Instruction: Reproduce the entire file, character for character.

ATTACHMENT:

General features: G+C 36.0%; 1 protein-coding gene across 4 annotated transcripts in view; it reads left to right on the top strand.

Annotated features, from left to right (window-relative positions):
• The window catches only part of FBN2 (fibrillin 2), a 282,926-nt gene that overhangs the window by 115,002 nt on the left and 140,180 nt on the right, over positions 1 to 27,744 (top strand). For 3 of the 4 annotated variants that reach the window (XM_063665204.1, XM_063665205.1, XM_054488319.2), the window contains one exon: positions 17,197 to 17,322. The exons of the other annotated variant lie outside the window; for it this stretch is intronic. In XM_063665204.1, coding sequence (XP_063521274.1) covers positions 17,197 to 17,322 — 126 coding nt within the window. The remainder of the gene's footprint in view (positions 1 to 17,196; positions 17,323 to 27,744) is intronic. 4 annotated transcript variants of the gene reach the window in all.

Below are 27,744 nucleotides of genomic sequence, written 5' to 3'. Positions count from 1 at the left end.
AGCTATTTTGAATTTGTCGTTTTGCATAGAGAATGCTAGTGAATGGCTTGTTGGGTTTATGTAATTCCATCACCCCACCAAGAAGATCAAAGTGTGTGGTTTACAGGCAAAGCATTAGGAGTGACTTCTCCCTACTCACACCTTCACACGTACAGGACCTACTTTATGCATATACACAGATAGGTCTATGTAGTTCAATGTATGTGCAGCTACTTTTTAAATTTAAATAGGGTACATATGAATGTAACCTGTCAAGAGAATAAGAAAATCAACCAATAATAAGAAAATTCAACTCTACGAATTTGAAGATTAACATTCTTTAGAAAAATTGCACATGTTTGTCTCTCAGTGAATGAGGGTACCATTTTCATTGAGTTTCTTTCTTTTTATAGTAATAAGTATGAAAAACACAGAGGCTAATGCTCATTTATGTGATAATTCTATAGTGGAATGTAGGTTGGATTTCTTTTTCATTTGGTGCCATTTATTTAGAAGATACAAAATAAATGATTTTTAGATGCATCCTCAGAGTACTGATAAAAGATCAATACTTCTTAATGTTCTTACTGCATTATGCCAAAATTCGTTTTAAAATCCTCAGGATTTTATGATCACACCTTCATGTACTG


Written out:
General features: G+C 36.0%; 1 protein-coding gene across 4 annotated transcripts in view; it reads left to right on the top strand.

Annotated features, from left to right (window-relative positions):
• The window catches only part of FBN2 (fibrillin 2), a 282,926-nt gene that overhangs the window by 115,002 nt on the left and 140,180 nt on the right, over positions 1 to 27,744 (top strand). For 3 of the 4 annotated variants that reach the window (XM_063665204.1, XM_063665205.1, XM_054488319.2), the window contains one exon: positions 17,197 to 17,322. The exons of the other annotated variant lie outside the window; for it this stretch is intronic. In XM_063665204.1, coding sequence (XP_063521274.1) covers positions 17,197 to 17,322 — 126 coding nt within the window. The remainder of the gene's footprint in view (positions 1 to 17,196; positions 17,323 to 27,744) is intronic. 4 annotated transcript variants of the gene reach the window in all.

Below are 27,744 nucleotides of genomic sequence, written 5' to 3'. Positions count from 1 at the left end.
AGCTATTTTGAATTTGTCGTTTTGCATAGAGAATGCTAGTGAATGGCTTGTTGGGTTTATGTAATTCCATCACCCCACCAAGAAGATCAAAGTGTGTGGTTTACAGGCAAAGCATTAGGAGTGACTTCTCCCTACTCACACCTTCACACGTACAGGACCTACTTTATGCATATACACAGATAGGTCTATGTAGTTCAATGTATGTGCAGCTACTTTTTAAATTTAAATAGGGTACATATGAATGTAACCTGTCAAGAGAATAAGAAAATCAACCAATAATAAGAAAATTCAACTCTACGAATTTGAAGATTAACATTCTTTAGAAAAATTGCACATGTTTGTCTCTCAGTGAATGAGGGTACCATTTTCATTGAGTTTCTTTCTTTTTATAGTAATAAGTATGAAAAACACAGAGGCTAATGCTCATTTATGTGATAATTCTATAGTGGAATGTAGGTTGGATTTCTTTTTCATTTGGTGCCATTTATTTAGAAGATACAAAATAAATGATTTTTAGATGCATCCTCAGAGTACTGATAAAAGATCAATACTTCTTAATGTTCTTACTGCATTATGCCAAAATTCGTTTTAAAATCCTCAGGATTTTATGATCACACCTTCATGTACTG